SHORT CIRCUIT 2. Unpretentious and enchanting science fiction comedy

There are plenty of movies about powerful, ominous, metal cyborgs, robots, androids, and otherwise well-intentioned computers.

Rafał Donica

27 November 2023

SHORT CIRCUIT 2. Unpretentious and enchanting science fiction comedy

Skynet from Terminator wanted to annihilate humanity, the guy from the cheesy Ghost in the Machine wanted to take control of the computer network, and Jobe from The Lawnmower Man wanted to mow minds using the same. Schwarzenegger in Terminator and Terminator 2 shot at everything that moved and didn’t climb trees, T-1000 poured itself from emptiness to emptiness, and Alex Murphy encased in titanium armor engaged in a destructive duel with the ED-209 robot in the movie Robocop and Cain in the sequel. The Cyborg-Woman from the little-known movie Cyborg, with the help of Jean-Claude Van Damme, tried to save humanity, and the cyborgs from the C-class Nemesis had unclear motives…

However, all of the above-mentioned characters exuded a certain coldness, not just because of their metallic construction. These characters, entangled in the struggle for the survival of humanity, had little or no chance to show “feelings,” those warm emotions. In the post-apocalyptic setting of Los Angeles, machines programmed for destruction fought against humans. In the streets of Detroit, a new Sheriff appeared – Robocop. Hal 9000, due to a malfunction, mowed down almost the entire crew of Discovery, and Nexus-6 class Androids, after a bloody rebellion, tried to find a way to prolong their lives. All of this looked rather grim, accompanied by the sound of futuristic gunfire and pessimistic visions of both the future and the present, associated with attempts to create artificial intelligence. Even Spielberg, who wanted to soften the image of an “artificial human,” stumbled on this topic like slipping on a banana peel. He fell into sentimentality in A.I., prolonging the sugary ending indefinitely. The history of film knows only a few “machines” with a sense of humor, including the immortal duo from Star Wars, R2D2 and C3PO… and Johnny-5 from the movie Short Circuit 2.

Short Circuit 2 Johnny 5

The story of his existence goes back to the first part, where Johnny-5 was still called Number-5. Why exactly “5”? Johnny was then (in the first part) the last of the five combat robots, equipped by the military with a laser cannon for its needs. By a twist of fate, Number-5 was, like Frankenstein’s monster, struck by lightning, and from then on, it seemed to him that he was a living being. Of course, like any living being, he needed freedom. So, he escaped in search of new data, and the military organized a manhunt for him. The plot of the second part is much less… um… military and much more humorous. Johnny Five arrives to help his creator Ben Jahrvi, who has to build 1000 toys – miniatures of Johnny, within a few months.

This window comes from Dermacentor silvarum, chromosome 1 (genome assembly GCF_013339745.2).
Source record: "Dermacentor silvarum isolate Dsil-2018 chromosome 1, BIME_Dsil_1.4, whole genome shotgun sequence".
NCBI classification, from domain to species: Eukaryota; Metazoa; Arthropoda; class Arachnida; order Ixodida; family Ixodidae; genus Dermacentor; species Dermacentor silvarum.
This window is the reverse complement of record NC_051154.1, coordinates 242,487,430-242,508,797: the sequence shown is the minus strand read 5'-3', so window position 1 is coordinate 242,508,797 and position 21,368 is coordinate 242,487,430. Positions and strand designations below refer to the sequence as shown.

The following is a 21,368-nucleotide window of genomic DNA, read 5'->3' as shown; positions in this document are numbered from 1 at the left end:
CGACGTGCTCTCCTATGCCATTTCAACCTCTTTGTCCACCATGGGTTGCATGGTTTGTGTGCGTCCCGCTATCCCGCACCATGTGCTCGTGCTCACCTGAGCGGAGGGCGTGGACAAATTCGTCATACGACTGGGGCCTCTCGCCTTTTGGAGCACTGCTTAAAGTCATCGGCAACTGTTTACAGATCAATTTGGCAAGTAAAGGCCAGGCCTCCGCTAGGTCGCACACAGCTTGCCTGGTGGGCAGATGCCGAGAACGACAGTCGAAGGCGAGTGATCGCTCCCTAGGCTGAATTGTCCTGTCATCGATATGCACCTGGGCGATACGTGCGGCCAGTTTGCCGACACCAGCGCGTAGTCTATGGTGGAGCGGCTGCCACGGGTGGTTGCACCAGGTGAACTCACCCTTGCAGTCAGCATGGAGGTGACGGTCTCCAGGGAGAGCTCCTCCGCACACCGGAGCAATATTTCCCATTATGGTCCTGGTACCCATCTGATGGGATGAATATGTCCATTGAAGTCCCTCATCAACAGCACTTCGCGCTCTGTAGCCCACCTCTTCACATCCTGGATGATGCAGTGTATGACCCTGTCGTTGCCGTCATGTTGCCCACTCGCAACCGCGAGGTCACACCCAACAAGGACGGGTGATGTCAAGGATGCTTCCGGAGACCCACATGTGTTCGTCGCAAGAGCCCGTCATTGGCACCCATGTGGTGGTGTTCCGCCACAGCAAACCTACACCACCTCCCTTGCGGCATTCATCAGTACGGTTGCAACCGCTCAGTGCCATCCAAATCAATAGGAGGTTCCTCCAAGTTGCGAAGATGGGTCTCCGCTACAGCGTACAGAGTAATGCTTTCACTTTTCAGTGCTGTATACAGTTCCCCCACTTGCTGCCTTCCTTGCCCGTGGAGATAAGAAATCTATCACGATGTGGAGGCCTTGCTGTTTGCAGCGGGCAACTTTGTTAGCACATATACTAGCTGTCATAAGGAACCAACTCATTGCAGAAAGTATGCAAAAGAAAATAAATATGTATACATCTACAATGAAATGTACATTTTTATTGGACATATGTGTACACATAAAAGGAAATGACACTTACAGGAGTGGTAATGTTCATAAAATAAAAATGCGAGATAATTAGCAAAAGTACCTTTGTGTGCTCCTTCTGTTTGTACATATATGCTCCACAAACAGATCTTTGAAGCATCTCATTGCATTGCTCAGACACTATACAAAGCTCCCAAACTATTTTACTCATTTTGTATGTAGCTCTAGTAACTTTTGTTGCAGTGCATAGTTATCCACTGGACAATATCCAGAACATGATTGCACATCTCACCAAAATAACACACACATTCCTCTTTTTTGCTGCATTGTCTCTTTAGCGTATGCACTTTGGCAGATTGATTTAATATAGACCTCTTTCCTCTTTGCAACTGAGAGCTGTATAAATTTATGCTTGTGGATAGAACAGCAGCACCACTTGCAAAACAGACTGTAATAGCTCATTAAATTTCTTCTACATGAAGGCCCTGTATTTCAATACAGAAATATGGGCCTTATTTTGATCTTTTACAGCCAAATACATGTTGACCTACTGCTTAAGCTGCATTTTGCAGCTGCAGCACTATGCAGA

Everything would go smoothly if it weren’t for the obligatory good-versus-evil conflict in every movie. Bank employee Oscar Baldwin will try to exploit the good-natured and somewhat naive Johnny-5 for a diamond heist. But Johnny “lives” and thinks, so he learns and draws conclusions…

Short Circuit 2 Fisher Stevens Michael McKean

It rarely happens that over the past fifteen years, I have returned so often to a movie as I have to Short Circuit 2, which is not only a very original and memorable picture but also genuinely warm, positive, and enjoyable. Besides the cheerful plot and the pleasant musical illustration, this is mainly thanks to the character of the robot. Johnny 5, despite being made of metal, moving on caterpillar tracks, having two lenses instead of eyes, and orange LEDs flashing in place of a mouth, does not allow you to look away from him, unfailingly endearing and intriguing viewers.

Five from Short Circuit 2 can really touch you, as in the scene in jail when, handcuffed by police handcuffs, he slowly leafs through Mary Shelley’s Frankenstein – about the same outcast, exile, and loner as him. Or in the finale of the movie when “beaten” by the rioters, with a leak from a cracked battery, he brushes against “death” – which will surely bring a tear to the eye of a more sensitive viewer. At times, he is so amusing, funny, and talkative that the screen becomes as lively as in a slapstick comedy. In both cases, he is so credible in portraying emotional states that you feel like hugging him and patting him on the metal back. It’s a pity that miniature Johnny Five is not actually available for sale; I would gladly put such a minifive on my shelf.

Short Circuit 2 Michael McKean

Short Circuit 2 is undoubtedly a better film than the first part, even though no widely known actor appears in it (I remind you that in the first part, Steve Guttenberg, who was then at the top, played). This is a movie for the whole family, as they say: from five to a hundred and five. It presents the problem of artificial intelligence in an entertaining setting but without forced moralizing, philosophizing, and pretentiousness. This unpretentious comedy should enchant everyone and not bore anyone.

Rafał Donica

Rafał Donica

Since watching "Blade Runner", he has been passionate about cinema, loves "Akira", "Drive", "Escape from New York", "North by Northwest", the underrated "The Hateful Eight" and "Terrifier 2". Author of the book "Frankenstein 100 years in cinema". Founder and editor-in-chief (in the years 1999 - 2012) of the Polish film portal FILM.ORG.PL. Since 2016, a professional reportage photographer.

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